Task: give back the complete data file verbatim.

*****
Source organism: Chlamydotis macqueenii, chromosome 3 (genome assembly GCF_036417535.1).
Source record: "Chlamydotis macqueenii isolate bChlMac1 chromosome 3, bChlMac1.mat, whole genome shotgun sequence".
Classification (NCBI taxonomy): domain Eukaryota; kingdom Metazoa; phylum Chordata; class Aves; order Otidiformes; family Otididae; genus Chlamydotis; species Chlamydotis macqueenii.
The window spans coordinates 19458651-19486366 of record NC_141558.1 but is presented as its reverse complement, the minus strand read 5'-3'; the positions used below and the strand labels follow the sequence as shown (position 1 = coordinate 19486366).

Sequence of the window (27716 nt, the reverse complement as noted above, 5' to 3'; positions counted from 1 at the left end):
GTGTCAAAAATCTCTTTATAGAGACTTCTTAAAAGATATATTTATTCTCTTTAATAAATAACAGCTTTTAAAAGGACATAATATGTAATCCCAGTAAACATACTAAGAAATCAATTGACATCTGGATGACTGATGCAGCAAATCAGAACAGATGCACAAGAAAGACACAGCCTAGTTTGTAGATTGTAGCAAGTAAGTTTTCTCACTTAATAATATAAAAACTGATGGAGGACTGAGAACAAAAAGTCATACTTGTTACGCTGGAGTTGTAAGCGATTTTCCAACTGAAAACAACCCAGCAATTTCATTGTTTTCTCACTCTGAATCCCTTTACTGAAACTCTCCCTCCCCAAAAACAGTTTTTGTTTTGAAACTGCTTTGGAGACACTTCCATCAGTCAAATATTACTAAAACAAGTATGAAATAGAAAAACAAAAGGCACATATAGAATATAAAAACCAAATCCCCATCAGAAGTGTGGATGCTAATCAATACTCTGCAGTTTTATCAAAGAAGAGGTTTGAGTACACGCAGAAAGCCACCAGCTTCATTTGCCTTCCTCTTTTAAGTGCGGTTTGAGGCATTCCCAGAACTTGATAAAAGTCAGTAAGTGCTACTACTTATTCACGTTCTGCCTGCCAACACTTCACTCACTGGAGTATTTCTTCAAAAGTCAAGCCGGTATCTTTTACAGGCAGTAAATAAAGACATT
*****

Source organism: Chlamydotis macqueenii, chromosome 3 (genome assembly GCF_036417535.1).
Source record: "Chlamydotis macqueenii isolate bChlMac1 chromosome 3, bChlMac1.mat, whole genome shotgun sequence".
Classification (NCBI taxonomy): domain Eukaryota; kingdom Metazoa; phylum Chordata; class Aves; order Otidiformes; family Otididae; genus Chlamydotis; species Chlamydotis macqueenii.
The window spans coordinates 19458651-19486366 of record NC_141558.1 but is presented as its reverse complement, the minus strand read 5'-3'; the positions used below and the strand labels follow the sequence as shown (position 1 = coordinate 19486366).

Sequence of the window (27716 nt, the reverse complement as noted above, 5' to 3'; positions counted from 1 at the left end):
GTGTCAAAAATCTCTTTATAGAGACTTCTTAAAAGATATATTTATTCTCTTTAATAAATAACAGCTTTTAAAAGGACATAATATGTAATCCCAGTAAACATACTAAGAAATCAATTGACATCTGGATGACTGATGCAGCAAATCAGAACAGATGCACAAGAAAGACACAGCCTAGTTTGTAGATTGTAGCAAGTAAGTTTTCTCACTTAATAATATAAAAACTGATGGAGGACTGAGAACAAAAAGTCATACTTGTTACGCTGGAGTTGTAAGCGATTTTCCAACTGAAAACAACCCAGCAATTTCATTGTTTTCTCACTCTGAATCCCTTTACTGAAACTCTCCCTCCCCAAAAACAGTTTTTGTTTTGAAACTGCTTTGGAGACACTTCCATCAGTCAAATATTACTAAAACAAGTATGAAATAGAAAAACAAAAGGCACATATAGAATATAAAAACCAAATCCCCATCAGAAGTGTGGATGCTAATCAATACTCTGCAGTTTTATCAAAGAAGAGGTTTGAGTACACGCAGAAAGCCACCAGCTTCATTTGCCTTCCTCTTTTAAGTGCGGTTTGAGGCATTCCCAGAACTTGATAAAAGTCAGTAAGTGCTACTACTTATTCACGTTCTGCCTGCCAACACTTCACTCACTGGAGTATTTCTTCAAAAGTCAAGCCGGTATCTTTTACAGGCAGTAAATAAAGACATT